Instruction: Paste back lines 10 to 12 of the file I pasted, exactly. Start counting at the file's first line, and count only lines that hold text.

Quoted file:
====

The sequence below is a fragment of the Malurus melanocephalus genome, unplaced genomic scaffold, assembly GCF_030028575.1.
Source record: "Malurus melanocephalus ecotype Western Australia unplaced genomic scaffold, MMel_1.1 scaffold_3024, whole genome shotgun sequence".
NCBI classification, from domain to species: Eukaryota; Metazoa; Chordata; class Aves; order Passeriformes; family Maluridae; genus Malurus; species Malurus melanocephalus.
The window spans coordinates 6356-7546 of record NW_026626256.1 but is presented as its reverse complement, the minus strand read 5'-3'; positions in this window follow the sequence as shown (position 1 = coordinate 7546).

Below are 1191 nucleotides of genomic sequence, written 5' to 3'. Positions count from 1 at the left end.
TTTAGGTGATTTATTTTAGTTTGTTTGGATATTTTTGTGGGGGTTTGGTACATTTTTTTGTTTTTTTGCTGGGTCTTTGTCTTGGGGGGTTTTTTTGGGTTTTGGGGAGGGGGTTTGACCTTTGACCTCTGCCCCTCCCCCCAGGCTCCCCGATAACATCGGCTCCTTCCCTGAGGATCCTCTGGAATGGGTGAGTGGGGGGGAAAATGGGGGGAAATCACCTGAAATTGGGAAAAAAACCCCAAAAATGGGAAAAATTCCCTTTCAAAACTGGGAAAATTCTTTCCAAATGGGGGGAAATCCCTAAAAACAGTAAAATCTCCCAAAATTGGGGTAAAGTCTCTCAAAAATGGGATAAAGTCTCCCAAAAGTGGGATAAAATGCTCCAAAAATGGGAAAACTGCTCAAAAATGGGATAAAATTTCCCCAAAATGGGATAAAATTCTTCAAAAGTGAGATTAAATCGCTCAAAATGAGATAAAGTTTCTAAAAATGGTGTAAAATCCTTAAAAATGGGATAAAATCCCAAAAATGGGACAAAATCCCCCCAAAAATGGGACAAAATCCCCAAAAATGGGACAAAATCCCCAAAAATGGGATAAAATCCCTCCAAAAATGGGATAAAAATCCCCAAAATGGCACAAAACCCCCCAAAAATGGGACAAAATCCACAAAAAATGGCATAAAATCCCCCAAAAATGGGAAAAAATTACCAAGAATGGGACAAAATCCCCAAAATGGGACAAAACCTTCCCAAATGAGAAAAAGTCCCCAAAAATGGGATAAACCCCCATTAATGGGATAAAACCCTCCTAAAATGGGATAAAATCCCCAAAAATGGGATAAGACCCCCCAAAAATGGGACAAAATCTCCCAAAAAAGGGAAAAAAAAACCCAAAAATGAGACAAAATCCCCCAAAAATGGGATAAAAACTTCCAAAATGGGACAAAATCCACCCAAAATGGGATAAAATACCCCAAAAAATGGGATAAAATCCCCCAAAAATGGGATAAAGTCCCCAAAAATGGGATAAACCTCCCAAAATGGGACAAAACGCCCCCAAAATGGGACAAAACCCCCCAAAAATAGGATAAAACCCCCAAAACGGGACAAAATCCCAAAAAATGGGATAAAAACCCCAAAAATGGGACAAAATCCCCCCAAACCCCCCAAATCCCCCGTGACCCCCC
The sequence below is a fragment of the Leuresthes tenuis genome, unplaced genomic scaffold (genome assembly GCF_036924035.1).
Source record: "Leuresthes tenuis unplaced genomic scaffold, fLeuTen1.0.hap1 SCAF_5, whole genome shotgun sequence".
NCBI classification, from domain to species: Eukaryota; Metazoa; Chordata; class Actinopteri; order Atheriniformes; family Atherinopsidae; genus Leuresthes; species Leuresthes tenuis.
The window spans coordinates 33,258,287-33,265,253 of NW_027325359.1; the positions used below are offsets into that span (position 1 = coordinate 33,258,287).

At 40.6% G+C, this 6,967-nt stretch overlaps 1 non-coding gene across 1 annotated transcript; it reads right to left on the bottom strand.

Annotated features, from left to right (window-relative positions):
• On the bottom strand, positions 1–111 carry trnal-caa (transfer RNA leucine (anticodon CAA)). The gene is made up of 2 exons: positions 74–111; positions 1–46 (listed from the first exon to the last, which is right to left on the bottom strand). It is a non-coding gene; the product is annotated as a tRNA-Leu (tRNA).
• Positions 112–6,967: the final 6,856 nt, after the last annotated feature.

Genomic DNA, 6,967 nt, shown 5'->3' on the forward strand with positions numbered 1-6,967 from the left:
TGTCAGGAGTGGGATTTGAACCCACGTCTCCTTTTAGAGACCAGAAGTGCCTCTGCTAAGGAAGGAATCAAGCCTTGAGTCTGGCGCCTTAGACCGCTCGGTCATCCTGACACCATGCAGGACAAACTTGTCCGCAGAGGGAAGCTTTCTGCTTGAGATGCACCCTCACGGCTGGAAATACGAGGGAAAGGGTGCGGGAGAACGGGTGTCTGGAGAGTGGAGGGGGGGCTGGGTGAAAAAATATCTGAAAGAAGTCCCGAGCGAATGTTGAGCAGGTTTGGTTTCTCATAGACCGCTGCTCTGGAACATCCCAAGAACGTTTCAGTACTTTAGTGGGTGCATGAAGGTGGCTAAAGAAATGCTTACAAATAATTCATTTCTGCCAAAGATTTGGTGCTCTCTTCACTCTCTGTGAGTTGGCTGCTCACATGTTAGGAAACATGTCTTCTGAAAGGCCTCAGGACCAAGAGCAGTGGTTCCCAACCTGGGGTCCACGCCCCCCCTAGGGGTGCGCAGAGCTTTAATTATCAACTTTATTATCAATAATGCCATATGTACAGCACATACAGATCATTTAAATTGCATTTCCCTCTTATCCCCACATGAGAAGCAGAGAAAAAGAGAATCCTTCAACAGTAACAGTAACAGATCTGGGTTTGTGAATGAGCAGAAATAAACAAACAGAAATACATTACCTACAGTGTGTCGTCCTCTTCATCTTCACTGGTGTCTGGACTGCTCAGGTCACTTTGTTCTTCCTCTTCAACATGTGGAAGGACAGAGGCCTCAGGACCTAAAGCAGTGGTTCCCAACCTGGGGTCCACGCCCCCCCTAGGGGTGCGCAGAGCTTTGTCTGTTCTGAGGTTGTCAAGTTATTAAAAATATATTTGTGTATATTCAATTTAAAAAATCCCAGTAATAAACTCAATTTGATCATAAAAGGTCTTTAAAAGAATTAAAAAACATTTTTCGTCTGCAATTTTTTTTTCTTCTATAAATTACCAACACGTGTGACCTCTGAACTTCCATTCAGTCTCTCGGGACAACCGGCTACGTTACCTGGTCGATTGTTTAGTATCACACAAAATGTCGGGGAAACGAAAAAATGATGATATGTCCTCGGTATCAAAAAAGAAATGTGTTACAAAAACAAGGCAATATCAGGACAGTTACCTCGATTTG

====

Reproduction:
The window spans coordinates 33,258,287-33,265,253 of NW_027325359.1; the positions used below are offsets into that span (position 1 = coordinate 33,258,287).

At 40.6% G+C, this 6,967-nt stretch overlaps 1 non-coding gene across 1 annotated transcript; it reads right to left on the bottom strand.

Annotated features, from left to right (window-relative positions):